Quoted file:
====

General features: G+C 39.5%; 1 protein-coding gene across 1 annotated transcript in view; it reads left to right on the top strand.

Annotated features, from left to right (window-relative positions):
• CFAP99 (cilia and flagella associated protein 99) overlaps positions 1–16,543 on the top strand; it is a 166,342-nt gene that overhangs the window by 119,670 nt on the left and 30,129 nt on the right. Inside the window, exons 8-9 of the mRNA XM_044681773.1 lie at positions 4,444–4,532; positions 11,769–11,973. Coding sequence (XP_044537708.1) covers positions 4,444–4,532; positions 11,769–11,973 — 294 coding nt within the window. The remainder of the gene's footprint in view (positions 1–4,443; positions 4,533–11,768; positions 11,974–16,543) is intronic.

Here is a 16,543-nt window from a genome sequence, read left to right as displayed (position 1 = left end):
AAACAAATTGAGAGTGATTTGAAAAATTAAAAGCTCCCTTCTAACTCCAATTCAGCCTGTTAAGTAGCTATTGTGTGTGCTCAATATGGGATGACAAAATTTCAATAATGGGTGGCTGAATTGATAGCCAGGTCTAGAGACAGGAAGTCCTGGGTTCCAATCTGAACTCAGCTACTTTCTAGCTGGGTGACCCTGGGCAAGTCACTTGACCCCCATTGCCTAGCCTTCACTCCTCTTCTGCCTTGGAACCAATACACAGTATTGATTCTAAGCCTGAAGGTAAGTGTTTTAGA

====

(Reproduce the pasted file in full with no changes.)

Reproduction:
General features: G+C 39.5%; 1 protein-coding gene across 1 annotated transcript in view; it reads left to right on the top strand.

Annotated features, from left to right (window-relative positions):
• CFAP99 (cilia and flagella associated protein 99) overlaps positions 1–16,543 on the top strand; it is a 166,342-nt gene that overhangs the window by 119,670 nt on the left and 30,129 nt on the right. Inside the window, exons 8-9 of the mRNA XM_044681773.1 lie at positions 4,444–4,532; positions 11,769–11,973. Coding sequence (XP_044537708.1) covers positions 4,444–4,532; positions 11,769–11,973 — 294 coding nt within the window. The remainder of the gene's footprint in view (positions 1–4,443; positions 4,533–11,768; positions 11,974–16,543) is intronic.

Here is a 16,543-nt window from a genome sequence, read left to right as displayed (position 1 = left end):
AAACAAATTGAGAGTGATTTGAAAAATTAAAAGCTCCCTTCTAACTCCAATTCAGCCTGTTAAGTAGCTATTGTGTGTGCTCAATATGGGATGACAAAATTTCAATAATGGGTGGCTGAATTGATAGCCAGGTCTAGAGACAGGAAGTCCTGGGTTCCAATCTGAACTCAGCTACTTTCTAGCTGGGTGACCCTGGGCAAGTCACTTGACCCCCATTGCCTAGCCTTCACTCCTCTTCTGCCTTGGAACCAATACACAGTATTGATTCTAAGCCTGAAGGTAAGTGTTTTAGA